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2022
Sutton, R.; Lin, D. 2022. CECs in California’s Ambient Aquatic Ecosystems: Occurrence and Risk Screening of Key Classes. Miller, E., Wong, A., Mendez, M., Eds.. ASC Contribution. SFEI Contribution No. 1066. Aquatic Science Center: Richmond, CA.
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2023
Mendez, M.; Kleckner, A.; Sutton, R.; Yee, D.; Wong, A.; Davis, J.; Sigala, M. 2023. 2023 Bay Prey Fish and Near-field / Margins Sediment Sampling and Analysis Plan. SFEI Contribution No. 1141. San Francisco Estuary Institute: Richmond, CA.

This is a sampling and analysis plan for the Bay Status and Trends (S&T) Prey Fish and Near-field / Margins Sediment monitoring for the Regional Monitoring Program for Water Quality in San Francisco Bay (RMP). Bay margins are defined by the RMP as extending from Mean Higher High Water (MHHW) to 1 foot below Mean Lower Low Water (MLLW). These mud flats and adjacent shallow areas of the Bay are productive and highly utilized by biota of interest (humans and wildlife). Near-field stations are located near watershed inputs in the Bay. Prey fish are a key matrix to monitoring the status and impacts of contaminants, especially near margin areas where they have shown strong contamination signals in previous RMP studies. This monitoring design provides a spatially-distributed characterization of contaminant concentrations in fish and sediment found within the margins of Central Bay, South Bay, and Lower South Bay. This study builds on previous S&T efforts to characterize surface sediment contamination across the Bay while piloting routine monitoring of prey fish. Additional samples outside of S&T will be collected for special studies. A subset of samples will be archived for potential future analysis of emerging contaminants or other analyte groups.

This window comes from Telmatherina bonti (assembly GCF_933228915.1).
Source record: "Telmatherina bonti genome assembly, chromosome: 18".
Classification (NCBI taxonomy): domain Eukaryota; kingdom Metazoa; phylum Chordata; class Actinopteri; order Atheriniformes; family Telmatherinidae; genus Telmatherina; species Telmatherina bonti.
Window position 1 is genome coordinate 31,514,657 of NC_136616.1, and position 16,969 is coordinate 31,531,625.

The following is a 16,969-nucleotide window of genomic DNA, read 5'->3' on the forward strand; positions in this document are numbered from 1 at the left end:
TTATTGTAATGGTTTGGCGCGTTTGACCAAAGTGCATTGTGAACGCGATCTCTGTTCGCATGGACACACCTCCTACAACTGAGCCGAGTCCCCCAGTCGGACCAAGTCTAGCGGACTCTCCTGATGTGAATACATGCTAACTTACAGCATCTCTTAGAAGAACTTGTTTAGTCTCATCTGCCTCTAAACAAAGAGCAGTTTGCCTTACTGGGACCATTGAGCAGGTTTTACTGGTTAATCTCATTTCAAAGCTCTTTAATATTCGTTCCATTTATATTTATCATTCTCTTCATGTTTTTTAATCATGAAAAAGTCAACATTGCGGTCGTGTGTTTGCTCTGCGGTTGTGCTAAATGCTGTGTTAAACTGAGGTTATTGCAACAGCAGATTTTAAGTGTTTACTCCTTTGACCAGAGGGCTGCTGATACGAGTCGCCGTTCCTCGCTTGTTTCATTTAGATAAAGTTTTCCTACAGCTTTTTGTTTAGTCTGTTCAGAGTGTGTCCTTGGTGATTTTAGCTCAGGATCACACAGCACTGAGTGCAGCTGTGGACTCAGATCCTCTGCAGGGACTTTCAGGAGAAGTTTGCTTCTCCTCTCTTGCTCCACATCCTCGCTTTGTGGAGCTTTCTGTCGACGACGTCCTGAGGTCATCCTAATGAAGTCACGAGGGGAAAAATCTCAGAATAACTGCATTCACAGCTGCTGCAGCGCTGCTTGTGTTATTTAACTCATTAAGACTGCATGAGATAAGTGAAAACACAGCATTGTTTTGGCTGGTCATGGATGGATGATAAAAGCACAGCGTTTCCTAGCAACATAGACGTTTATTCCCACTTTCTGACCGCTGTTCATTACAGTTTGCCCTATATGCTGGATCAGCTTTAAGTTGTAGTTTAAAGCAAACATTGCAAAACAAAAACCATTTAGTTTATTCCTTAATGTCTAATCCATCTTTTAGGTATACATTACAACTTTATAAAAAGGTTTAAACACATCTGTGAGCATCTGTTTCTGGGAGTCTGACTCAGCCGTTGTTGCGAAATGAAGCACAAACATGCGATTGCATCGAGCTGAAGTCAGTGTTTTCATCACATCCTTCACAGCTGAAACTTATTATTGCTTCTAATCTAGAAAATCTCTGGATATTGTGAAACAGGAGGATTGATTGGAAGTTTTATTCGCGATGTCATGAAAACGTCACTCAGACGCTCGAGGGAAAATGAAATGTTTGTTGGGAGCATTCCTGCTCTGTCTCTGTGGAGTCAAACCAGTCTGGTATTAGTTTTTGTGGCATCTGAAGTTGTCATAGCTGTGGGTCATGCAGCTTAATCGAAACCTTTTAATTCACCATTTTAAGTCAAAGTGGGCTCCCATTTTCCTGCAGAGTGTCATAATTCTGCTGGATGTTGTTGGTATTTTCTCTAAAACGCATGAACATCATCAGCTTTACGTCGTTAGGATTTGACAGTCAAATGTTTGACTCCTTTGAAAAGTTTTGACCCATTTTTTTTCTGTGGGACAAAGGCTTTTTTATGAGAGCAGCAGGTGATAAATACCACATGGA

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Kleckner, A.; Sutton, R.; Yee, D.; Wong, A.; Davis, J.; Salop, P. 2023. 2023 RMP Dry Season Water Cruise Plan. SFEI Contribution No. 1139. San Francisco Estuary Institute: Richmond, CA.

This report details plans associated with the 2023 Regional Monitoring Program for Water Quality in the San Francisco Estuary (RMP) water cruise. The RMP water sampling program was redesigned in 2002 to adopt a randomized sampling design at thirty-one stations in place of the twenty-six base program stations sampled previously. In 2007, the number of stations was decreased to twenty-two stations, and it remains as such for 2023. The analytes for 2023 are based on the Status and Trends (S&T) Review process that started in 2020.